An Indian feast

Saturday, 9 June 2012 01:26 -     - {{hitsCtrl.values.hits}}

Text and pix by Cheranka Mendis

Only a few things stand the test of time and the Alhambra Mughal food at Ramada (former Holiday Inn) is one of them.

Serving authentic Mughal delicacies for over 30 years, Alhambra Restaurant at the hotel was set up in 1974 and is known as one of the pioneering Indian restaurants in the country.

The Rumali Roti, the paper thin roti that is now famous islandwide in most of the Indian restaurants originated from the hotel as well, Mughal Chef of Ramada Santosh Chaniyal tells us.

And on their part, Alhambra has played its part well over the years and remains as one the most popular Indian hotspots in the country. Still in high demand with a loyal following, the restaurant maintains the high standard it established years ago and serves a super mutton curry among others.

The restaurant, open from 12 p.m. to 3 p.m. and 7 p.m. to 11 p.m. daily and offers options of both a la carte and a buffet menu as well as an executive lunch. The special Mughal buffet on Fridays is known to be a feast and that is where we stopped by yesterday to have our afternoon bite; and what a feast it was! Amidst good conversation and a lot of laughter, we were presented with some of the most popular dishes at Alhambra. As Chef Chaniyal entertained us with stories of how the recipes of Mughal food was passed down from generation to generation and how he mastered the art while working at Mughal Sheraton in Agra, where the traditional recipes were the only option, with no changes whatsoever, he explained that every dish presented at the restaurant follows a meticulous routine of keeping to the traditional recipes.

“What we serve here is the real deal. We have not tried to adjust the flavours to suite the Sri Lankan taste buds and we do not compromise on quality. We put in the best ingredients and present the best dishes to our patrons.” Chaniyal makes us taste ‘palak paneer’ made with home made cottage cheese. “We make the cottage cheese here at the hotel. From three litres of milk only a 100g cottage cheese potion can be made. And this is one of our success factors.”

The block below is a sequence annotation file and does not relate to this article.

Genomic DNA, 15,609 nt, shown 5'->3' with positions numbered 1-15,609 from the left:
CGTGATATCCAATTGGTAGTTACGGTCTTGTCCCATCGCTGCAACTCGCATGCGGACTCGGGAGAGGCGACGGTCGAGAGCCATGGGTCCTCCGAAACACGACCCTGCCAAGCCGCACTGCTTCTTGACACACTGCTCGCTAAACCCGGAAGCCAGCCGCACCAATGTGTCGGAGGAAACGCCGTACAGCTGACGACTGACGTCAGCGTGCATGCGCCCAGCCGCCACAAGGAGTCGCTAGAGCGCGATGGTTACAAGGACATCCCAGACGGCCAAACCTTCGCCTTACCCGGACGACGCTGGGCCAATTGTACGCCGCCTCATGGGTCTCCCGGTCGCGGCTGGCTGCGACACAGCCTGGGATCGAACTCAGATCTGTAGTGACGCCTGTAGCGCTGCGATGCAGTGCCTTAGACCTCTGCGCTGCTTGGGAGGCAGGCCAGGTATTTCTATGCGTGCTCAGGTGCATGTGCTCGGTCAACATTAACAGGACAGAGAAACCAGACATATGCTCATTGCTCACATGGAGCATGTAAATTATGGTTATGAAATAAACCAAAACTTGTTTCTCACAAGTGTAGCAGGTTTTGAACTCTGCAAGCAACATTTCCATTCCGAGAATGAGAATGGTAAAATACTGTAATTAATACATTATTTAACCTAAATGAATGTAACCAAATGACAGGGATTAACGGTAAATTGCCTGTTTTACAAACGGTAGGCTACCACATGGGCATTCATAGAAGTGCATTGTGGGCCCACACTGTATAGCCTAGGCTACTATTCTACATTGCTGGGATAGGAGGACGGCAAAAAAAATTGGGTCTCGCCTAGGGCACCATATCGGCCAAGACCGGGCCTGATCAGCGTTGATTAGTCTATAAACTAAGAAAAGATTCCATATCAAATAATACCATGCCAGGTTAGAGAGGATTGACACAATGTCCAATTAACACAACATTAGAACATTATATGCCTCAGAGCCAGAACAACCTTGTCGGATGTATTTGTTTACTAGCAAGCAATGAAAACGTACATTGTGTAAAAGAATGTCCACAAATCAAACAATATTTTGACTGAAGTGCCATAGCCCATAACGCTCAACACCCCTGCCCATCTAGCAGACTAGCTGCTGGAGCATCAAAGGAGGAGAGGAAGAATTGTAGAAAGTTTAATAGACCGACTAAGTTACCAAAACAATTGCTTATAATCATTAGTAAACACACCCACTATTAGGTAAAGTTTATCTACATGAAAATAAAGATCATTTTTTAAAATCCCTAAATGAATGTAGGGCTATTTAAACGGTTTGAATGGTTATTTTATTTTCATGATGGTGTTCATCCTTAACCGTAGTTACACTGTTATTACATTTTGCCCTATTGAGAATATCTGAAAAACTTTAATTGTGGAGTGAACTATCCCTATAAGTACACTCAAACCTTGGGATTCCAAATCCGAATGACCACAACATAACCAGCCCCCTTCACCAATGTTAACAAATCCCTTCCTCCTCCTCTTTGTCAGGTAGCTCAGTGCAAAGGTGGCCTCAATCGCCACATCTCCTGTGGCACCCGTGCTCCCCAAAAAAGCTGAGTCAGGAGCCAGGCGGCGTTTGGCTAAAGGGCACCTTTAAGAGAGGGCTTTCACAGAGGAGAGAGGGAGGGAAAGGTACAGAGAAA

From the 52 dishes featured (inclusive of dessert), we tasted six of their most popular ones. And tasting them, it was no wonder that they were so popular. The reds of the tandoori chicken and the mutton were a welcome sight and we could hardly wait to start!

The ‘Salli ka gosht,’ boneless lamb cooked in rich onion gravy blended with yoghurt and garnished with potatoes was easily the best dish served. That with the ‘Dum Gosht Ki biriyani,’ biriyani prepared with tender pieces of mutton marinated with authentic spices and basmati rice was among the tastiest dishes at the restaurant. That with the ‘palak paneer ‘and cumin seed flavoured batter fried prawns called  ‘Ajwani Jhinga’ is a super meal right there.

Trying out the Rumali rotti and the ‘pudina paratha,’ a whole wheat bread with mint we were not surprised at why Alhambra is known as the best. It was thin as expected and had a slight fragrance of herbs, which only accented its appeal.

The masala sheikh kebab (minced mutton blended with onions, coriander, herbs and spices) was also a favourite even though the chicken tikka masala was a bit on the dry side. All in all however the meal was a tasty and filling one. And these are but a few of the dishes in the extensive menu.

The desserts too are made to the traditional recipes. Watalappan, gulab jamun, gajar ka halwa (carrot pudding) and kashmir kulfi (Indian ice cream served with fresh fruits and nuts) are some of the most popular in the menu.

Furthermore, Alhambra also serves sawans on a daily basis and upon reservation can be made to order as well. The buffet menus change every week to add variety to the meals.

The restaurant is highly recommended to anyone who loves North Indian cuisine as well as to those who prefer a quiet hideout like atmosphere to dine in on a busy day.